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Conference | Brain
From 6/28/2021 to 6/28/2021
Li ZHAOPING (Tübingen MPI, Germany) will give a talk on Zoom on June 28th.
(1) Zhaoping, L. (2019) A new framework for understanding vision from the
perspective of the primary visual cortex Current Opinion in
Neurobiology, volume 58, page 1-10.
(2) Zhaoping, L. (2020) The flip tilt illusion: visible in peripheral vision as
predicted by the Central-Peripheral Dichotomy (CPD). i-Perception,
(3) Zhaoping, L. (2021) Contrast-reversed binocular dot-pairs in random-dot
stereograms for depth perception in central visual field: Probing the dynamics
of feedforward-feedback processes in visual inference, Vision
Research, vol. 186, pages 124-139.
V1SH is the V1 Saliency Hypothesis, and CPD is the Central-Peripheral Dichotomy.I will explain how they motivate a new framework: Visual attention selects only a tiny fraction of visual input information for further processing. Selection starts in the primary visual cortex (V1), which creates a bottom-up saliency map (V1SH) to guide the fovea to selected visual locations via gaze shifts.This motivates a new framework that views vision as consisting of encoding, selection, and decoding stages, placing selection on center stage. It suggests a massive loss of non-selected information from V1 downstream along the visual pathway. Hence, feedback from downstream visual cortical areas to V1 for better decoding (recognition), through analysis-by- synthesis, should query for additional information and be mainly directed at the foveal region (CPD). Accordingly, non-foveal vision is not only poorer in spatial resolution, but also more susceptible to many illusions. I will show some illusions arising from V1's feedforward inputs limited by the attentional bottleneck, and use random-dot stereograms to illustrate how top-down feedback constructively utilizes the feedforward inputs in some visual inferences and vetoes feedforward inputs in other cases, depending on the nature of the feedforward inputs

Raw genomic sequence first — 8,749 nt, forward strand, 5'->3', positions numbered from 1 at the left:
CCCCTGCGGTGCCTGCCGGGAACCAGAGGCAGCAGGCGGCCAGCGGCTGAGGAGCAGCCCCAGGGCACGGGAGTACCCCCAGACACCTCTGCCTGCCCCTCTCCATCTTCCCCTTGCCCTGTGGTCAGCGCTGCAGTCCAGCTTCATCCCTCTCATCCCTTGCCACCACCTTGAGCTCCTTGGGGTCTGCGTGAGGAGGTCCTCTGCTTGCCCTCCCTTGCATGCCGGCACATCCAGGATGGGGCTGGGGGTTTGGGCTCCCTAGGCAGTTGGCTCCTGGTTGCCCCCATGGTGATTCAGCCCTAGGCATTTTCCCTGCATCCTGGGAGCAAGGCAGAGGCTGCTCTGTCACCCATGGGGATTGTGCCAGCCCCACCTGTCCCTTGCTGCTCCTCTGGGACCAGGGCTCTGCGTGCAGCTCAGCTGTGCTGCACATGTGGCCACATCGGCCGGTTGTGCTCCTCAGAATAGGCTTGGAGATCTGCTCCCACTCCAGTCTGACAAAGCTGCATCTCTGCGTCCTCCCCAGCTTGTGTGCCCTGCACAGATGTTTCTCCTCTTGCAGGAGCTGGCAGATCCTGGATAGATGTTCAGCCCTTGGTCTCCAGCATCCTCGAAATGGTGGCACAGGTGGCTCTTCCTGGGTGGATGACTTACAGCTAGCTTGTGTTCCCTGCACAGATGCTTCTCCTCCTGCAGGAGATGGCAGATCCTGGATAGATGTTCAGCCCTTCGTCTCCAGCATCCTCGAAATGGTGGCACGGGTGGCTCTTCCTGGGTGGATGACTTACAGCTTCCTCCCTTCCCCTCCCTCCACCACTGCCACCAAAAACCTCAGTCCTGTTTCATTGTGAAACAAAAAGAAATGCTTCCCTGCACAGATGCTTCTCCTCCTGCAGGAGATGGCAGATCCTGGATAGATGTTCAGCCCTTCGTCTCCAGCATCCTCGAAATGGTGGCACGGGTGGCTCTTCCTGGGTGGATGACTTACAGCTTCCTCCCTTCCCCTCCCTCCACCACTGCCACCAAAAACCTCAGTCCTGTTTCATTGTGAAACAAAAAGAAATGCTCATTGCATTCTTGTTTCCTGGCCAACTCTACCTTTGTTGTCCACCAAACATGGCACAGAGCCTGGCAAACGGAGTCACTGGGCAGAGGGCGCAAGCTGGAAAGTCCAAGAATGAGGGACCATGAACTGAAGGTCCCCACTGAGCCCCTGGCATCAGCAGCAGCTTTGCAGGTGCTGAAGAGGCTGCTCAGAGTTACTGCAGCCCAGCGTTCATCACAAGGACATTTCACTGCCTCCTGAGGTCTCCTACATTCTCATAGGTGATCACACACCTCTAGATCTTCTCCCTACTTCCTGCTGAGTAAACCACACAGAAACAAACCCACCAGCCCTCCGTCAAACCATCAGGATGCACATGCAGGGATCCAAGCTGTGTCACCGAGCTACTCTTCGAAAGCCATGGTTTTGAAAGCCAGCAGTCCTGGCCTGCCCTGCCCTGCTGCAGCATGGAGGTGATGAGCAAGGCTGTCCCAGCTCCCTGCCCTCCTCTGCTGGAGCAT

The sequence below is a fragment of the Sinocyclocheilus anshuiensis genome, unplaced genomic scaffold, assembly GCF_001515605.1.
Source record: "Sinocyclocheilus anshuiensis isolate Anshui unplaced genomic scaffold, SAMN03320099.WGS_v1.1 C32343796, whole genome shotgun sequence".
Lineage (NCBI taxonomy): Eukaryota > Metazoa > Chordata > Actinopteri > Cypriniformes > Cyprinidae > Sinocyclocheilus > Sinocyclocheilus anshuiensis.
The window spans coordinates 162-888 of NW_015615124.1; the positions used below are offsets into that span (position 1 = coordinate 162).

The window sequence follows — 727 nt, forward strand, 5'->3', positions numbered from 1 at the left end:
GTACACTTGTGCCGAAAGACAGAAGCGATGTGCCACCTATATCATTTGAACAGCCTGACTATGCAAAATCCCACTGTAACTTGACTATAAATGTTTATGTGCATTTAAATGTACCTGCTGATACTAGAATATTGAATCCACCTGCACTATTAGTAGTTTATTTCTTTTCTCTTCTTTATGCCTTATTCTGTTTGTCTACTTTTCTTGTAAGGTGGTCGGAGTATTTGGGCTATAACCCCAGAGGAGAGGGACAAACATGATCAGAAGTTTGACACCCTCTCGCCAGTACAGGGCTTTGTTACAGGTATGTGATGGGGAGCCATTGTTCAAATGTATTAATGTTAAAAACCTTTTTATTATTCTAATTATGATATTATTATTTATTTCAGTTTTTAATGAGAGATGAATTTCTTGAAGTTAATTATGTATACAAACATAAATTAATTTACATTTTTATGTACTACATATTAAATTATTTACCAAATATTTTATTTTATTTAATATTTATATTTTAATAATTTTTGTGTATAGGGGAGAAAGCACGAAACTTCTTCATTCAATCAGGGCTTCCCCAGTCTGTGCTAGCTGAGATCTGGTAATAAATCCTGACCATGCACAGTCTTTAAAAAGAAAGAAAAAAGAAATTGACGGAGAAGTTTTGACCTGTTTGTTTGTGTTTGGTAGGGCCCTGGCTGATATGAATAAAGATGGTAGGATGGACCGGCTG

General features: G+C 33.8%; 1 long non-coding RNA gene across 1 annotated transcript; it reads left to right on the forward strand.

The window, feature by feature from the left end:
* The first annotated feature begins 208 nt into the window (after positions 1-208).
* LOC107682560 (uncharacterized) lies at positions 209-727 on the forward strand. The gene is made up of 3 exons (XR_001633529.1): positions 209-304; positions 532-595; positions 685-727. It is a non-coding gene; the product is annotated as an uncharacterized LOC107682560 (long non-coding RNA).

Alessandro Farnè (Centre de Recherche en Neurosciences de Lyon - CRNL)
Stefano PALMINTERI (ENS, Laboratoire de Neurosciences cognitives)
Jean-Pierre MOTHET (Université Paris-Saclay, LuMIn Lumière Matière et Interfaces)
Silvia BUNGE (UC Berkeley Psychology)
CEA is a French government-funded technological research organisation in four main areas: low-carbon energies, defense and security, information technologies and health technologies. A prominent player in the European Research Area, it is involved in setting up collaborative projects with many partners around the world.